Technical Description of the Variety.

Growth Habit. `DCNCO` is a rhizomatous plant forming a semi-compact tussock. It has an erect growth habit, its height is tall (mean 65.6 cm) and the density of its shoots medium-strong.

Stem. Length of internodes is short (less than 10 mm). The Sydney ecotype has internode length which is long (greater than 20 mmm) creating long aerial stem length (also known as canes).

Foliage. Leaf attitude erect, width medium (mean 13.6 mm), upper side colour with waxiness removed yellow-green (RHS 147B), lower side colour with waxiness removed yellow-green (RHS 147B), upper side glaucosity weak, shape ligulated, apex acute,cross section slightly concave, cross-sectional shape with midrib keeled, spines on margin present with medium prominence, spines on lower side midrib present with medium prominence.

Basal shoots. Red/green and light brown in color.

Basal sheath. Anthocyanin colour red-brown (RHS 178A to 182A fading to 182B), intensity of anthocyanin colour medium.

Inflorescence. Inflorescence (flower spike) is pale blue (approximately RHS 93D) with an average length compared to other Dianella caerulea. The flower spike is soft to the touch, a panicle with a length in a range from 80-90 cm. Theinflorescence is positioned above the level of the foliage. The flower spike is soft to the touch. Peduncle color is yellow green (approximately RHS 146B-C). Flowering season is late spring-summer.

Flowers: The flower buds are 8-10 mm long and 3-4 mm wide. Bud color changes from yellow green (RHS 146B) to violet blue (approximately RHS 90A-93D) prior to opening. Mature flowers have 6 petals with ovate shape. Petal color is violet-blue(approximately RHS 97C) along the centre and violet-blue (approximately RHS 96B) along the margin. Anther filament color is yellow (RHS 6A) and yellow orange (approximately RHS 14A). Flower diameter range is 9-13 mm. Petal attitude is reflexed.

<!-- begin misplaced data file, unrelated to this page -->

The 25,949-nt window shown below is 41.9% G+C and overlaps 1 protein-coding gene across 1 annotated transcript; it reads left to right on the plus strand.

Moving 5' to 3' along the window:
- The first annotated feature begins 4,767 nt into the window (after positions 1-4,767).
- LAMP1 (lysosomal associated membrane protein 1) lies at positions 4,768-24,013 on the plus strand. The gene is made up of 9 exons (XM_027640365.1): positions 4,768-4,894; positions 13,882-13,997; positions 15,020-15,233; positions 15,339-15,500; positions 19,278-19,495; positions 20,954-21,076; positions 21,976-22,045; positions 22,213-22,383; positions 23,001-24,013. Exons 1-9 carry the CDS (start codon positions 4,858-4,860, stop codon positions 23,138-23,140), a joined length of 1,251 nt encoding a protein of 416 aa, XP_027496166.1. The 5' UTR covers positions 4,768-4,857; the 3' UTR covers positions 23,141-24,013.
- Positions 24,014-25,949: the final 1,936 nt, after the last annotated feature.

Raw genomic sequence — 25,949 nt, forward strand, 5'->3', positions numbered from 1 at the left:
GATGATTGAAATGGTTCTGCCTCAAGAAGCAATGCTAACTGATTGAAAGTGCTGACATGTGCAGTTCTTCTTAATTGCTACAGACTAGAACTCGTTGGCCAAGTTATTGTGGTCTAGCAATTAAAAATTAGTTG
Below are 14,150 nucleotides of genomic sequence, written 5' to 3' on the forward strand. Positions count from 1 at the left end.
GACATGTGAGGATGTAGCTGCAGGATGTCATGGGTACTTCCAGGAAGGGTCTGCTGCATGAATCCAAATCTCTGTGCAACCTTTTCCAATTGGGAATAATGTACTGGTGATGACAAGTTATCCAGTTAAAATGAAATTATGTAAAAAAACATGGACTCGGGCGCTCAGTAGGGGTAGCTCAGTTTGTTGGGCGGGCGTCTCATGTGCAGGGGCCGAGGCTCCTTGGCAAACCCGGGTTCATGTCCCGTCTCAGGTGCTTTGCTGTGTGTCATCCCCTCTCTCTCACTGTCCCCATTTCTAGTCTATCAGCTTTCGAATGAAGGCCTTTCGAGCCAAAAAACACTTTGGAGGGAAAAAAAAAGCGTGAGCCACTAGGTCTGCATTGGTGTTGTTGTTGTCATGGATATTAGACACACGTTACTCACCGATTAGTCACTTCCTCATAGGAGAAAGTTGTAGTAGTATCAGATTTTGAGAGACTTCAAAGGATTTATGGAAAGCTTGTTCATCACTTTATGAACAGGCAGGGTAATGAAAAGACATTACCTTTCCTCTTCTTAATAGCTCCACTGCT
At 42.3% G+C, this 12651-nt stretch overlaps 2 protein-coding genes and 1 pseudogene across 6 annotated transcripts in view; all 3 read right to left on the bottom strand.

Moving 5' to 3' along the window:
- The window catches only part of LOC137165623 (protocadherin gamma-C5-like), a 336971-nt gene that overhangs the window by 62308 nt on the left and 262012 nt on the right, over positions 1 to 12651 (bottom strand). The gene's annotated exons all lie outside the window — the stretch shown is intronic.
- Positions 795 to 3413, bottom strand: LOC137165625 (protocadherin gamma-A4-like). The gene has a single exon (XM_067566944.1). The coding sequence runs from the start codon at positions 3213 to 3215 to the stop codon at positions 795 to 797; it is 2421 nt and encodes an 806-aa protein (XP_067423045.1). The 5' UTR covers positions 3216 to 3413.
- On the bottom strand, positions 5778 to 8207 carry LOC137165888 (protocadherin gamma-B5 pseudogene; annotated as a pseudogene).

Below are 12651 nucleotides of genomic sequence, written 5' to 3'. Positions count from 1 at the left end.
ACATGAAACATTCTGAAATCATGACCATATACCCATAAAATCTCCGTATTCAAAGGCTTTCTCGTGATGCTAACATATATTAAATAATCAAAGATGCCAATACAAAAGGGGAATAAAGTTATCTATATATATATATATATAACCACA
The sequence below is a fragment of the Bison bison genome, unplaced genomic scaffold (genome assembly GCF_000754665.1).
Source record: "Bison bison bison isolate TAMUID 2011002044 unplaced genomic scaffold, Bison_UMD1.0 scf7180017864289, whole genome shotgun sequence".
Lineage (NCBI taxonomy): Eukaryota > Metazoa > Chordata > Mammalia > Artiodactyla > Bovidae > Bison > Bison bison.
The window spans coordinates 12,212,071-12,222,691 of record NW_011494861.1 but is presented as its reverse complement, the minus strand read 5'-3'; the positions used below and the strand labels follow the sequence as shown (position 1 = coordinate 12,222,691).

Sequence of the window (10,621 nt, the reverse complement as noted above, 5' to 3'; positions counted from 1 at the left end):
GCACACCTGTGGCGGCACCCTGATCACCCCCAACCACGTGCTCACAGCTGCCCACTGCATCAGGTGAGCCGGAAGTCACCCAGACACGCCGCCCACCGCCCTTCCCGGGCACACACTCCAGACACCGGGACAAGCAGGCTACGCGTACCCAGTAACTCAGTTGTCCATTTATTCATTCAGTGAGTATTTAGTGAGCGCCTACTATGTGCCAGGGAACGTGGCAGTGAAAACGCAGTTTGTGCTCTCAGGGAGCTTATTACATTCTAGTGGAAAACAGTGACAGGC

Fruit: A succulent berry, length to 11 mm, shape is globose, sometimes asymmetrical, color of unripe berry is yellow green (RHS 146A) and color of ripe berry is approximately violet blue (RHS 89A), surface texture is smooth and glossy. Seedcolor is black.

Environmental Tolerances. `DCNCO` has shown potential for shade tolerance. The winter hardiness of `DCNCO` is at least to -10 degrees Celsius. `DCNCO` has been observed to hold color to -7 degrees Celsius. `DCNCO` has good color retention inwinter compared with other known varieties of Dianella caerulea, with one known exception of `DBB03`, which has better winter color retention than `DCNCO`.

`DCNCO` has excellent drought tolerance compared with other Dianella caerulea varieties; this is most likely due to the massive root system. After severe wilting, `DCNCO` has been noted to recover with watering.

Disease Resistance and Susceptibility. `DCNCO` has excellent tolerance to pests and diseases and good resistance to root rot, which is a common problem in Dianella caerulea. Root rot is caused by the disease causing organism Phytophthora. Tolerance to pests can refer to no damage from snails, slugs, mites, aphids, whitefly, beetles, caterpillars and moths.

These features and other characteristics of the plant are apparent from the figures.

`DCNCO` Compared to Other Varieties of Dianella caerulea.